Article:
A study on Street Imaging Applications (Google, Canpages, etc.) has been launched by the Standing Committee on Access to Information, Privacy and Ethics (ETHI). This appears to directly follow meeting where the privacy commissioner was a witness.
As a long time privacy advocate, I have found myself increasingly at odds with the federal privacy. Part of her roll should be to help people understand the difference between information that is private, and information that is public, and for people to know how to keep information they intend to be private from being made public.
The Geodata collection by Google is just one set of examples. This is data that should be considered public information, and in an ideal world should be being collected and publicly licensed and distributed by governments.
Google, as a private company, is collecting various public data. From this we are learning that not everyone in society agrees on what constitutes public data.
- Photographs from streets, and the images of individuals and their property (homes and vehicles) as visible from these streets.
- Recordings of unencrypted radio broadcasts, as able to be received from these streets
- The attachment of the above data to specific locations in space, with the assistance of GPS.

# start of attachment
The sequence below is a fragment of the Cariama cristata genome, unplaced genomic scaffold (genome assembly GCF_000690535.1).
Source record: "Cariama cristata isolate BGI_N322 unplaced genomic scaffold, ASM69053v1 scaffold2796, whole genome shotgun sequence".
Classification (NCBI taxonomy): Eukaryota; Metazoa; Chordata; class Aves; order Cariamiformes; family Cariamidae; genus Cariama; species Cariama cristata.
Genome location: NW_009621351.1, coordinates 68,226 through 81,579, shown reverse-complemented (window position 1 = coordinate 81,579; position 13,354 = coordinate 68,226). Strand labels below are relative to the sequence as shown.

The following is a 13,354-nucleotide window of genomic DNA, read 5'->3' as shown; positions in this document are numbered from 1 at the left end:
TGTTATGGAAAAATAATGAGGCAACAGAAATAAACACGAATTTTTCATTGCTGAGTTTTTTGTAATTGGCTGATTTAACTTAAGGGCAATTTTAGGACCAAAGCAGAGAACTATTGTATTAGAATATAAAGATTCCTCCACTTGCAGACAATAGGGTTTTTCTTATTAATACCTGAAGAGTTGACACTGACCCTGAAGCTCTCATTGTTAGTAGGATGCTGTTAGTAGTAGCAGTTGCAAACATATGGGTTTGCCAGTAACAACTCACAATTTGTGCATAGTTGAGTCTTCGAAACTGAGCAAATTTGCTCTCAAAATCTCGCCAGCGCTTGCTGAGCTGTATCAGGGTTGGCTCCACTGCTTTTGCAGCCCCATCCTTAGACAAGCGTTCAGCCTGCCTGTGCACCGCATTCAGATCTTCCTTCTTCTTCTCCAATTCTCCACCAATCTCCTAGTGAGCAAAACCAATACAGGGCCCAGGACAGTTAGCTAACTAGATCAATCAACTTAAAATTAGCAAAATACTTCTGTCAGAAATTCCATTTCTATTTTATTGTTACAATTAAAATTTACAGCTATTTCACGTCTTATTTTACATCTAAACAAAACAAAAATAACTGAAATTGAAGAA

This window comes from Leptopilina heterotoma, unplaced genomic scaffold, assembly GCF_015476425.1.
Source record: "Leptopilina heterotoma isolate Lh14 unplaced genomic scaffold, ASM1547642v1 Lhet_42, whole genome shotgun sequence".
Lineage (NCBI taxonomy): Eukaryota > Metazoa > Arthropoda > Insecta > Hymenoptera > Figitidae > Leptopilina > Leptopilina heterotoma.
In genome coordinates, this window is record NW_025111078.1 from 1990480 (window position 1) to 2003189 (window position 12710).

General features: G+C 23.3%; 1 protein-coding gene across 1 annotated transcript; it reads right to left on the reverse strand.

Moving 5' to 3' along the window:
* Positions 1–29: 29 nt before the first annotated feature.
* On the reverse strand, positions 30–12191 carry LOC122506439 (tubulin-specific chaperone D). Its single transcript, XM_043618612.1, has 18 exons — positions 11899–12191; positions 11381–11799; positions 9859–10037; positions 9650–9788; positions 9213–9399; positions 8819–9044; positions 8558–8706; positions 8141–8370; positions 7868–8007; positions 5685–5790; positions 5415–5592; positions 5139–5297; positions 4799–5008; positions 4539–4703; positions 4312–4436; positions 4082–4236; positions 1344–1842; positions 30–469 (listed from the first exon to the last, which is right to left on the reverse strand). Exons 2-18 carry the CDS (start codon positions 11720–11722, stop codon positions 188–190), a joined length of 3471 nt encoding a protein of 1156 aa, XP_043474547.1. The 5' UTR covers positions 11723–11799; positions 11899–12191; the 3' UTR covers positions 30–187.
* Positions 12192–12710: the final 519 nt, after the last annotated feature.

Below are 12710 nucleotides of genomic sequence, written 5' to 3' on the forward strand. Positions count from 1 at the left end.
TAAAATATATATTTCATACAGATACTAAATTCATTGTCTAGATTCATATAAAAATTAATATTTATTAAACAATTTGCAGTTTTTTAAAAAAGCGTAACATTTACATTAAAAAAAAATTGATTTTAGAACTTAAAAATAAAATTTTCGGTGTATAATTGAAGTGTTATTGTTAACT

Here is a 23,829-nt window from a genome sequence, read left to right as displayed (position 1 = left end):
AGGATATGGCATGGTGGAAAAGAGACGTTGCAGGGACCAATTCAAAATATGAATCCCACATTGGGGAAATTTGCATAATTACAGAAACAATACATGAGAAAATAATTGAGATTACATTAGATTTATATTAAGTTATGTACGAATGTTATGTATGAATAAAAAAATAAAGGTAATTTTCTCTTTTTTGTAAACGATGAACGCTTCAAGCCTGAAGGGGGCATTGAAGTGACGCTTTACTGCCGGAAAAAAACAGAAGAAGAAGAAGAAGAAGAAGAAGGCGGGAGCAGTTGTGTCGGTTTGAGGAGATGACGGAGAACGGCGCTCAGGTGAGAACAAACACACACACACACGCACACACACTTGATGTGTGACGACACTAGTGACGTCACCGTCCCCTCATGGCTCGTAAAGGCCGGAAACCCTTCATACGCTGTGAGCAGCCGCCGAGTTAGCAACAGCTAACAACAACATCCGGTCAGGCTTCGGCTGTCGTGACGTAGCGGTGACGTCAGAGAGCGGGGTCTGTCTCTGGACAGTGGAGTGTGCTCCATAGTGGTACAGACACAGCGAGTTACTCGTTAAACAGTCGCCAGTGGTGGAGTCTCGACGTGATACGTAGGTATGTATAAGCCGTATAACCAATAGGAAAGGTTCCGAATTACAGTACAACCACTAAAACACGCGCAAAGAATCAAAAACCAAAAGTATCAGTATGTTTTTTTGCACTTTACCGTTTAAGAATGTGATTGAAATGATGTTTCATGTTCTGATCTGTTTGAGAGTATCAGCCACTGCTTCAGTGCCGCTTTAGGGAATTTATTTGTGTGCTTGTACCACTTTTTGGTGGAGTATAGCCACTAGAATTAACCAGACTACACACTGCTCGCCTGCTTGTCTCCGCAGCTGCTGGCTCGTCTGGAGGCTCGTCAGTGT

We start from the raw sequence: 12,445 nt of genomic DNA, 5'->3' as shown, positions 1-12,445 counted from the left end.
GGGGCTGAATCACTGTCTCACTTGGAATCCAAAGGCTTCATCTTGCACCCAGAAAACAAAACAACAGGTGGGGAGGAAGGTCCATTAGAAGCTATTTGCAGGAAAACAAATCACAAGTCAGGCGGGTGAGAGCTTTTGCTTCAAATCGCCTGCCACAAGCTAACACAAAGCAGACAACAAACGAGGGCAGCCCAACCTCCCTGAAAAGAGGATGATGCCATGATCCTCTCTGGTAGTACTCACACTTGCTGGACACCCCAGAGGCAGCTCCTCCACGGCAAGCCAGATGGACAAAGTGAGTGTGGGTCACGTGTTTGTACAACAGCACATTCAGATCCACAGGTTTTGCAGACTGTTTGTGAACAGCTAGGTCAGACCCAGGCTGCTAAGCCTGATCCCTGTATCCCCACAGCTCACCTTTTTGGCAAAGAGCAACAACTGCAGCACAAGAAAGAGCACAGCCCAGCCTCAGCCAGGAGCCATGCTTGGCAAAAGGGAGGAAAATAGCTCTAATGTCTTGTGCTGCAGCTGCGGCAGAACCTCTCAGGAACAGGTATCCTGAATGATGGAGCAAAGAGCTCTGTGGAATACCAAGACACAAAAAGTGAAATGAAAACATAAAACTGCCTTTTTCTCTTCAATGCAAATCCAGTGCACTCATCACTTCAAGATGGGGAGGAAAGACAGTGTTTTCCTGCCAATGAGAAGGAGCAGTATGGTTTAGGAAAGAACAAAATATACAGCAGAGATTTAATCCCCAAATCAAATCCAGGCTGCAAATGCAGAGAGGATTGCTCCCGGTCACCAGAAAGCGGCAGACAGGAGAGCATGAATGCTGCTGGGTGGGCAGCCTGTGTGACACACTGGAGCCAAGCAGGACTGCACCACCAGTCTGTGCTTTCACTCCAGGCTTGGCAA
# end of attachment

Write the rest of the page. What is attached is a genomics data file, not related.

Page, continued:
I consider this to be public data, and if people wish this to remain private then there is some onus on those individuals to make things private. I believe Google is doing a public service by making samplings of these recordings public, so that people can better understand what has always been readily available to others.
I included some commentary on the "recordings of unencrypted radio broadcasts" in the comments for Episode 106 of DyscultureD.
The summary is that I do not believe Google collecting WIFI broadcast information as part of their street recordings is a violation of privacy. This data is useful to aid devices that do not have GPS to estimate their location. If this broadcast information happens to include information intended to be private (IE: passwords/etc) then this is the fault of the sender and not the recipient. Anyone broadcasting plaintext passwords outside of their private property should be upgrading their hardware/software to stop doing this, and I feel there should be no blame attributed to the recipient who is in no way responsible for this problem.
If someone was abusing this information (IE: using publicly broadcast information to log in and impersonate someone else) then we are heading into a more grey area where the recipient is doing something wrong. While Google was reprimanded for buffering WIFI data beyond SSID and related information, and for public relations reasons they apologised, there has been no evidence made available to me of activities in relation to WIFI data that I would agree warranted Google being reprimanded.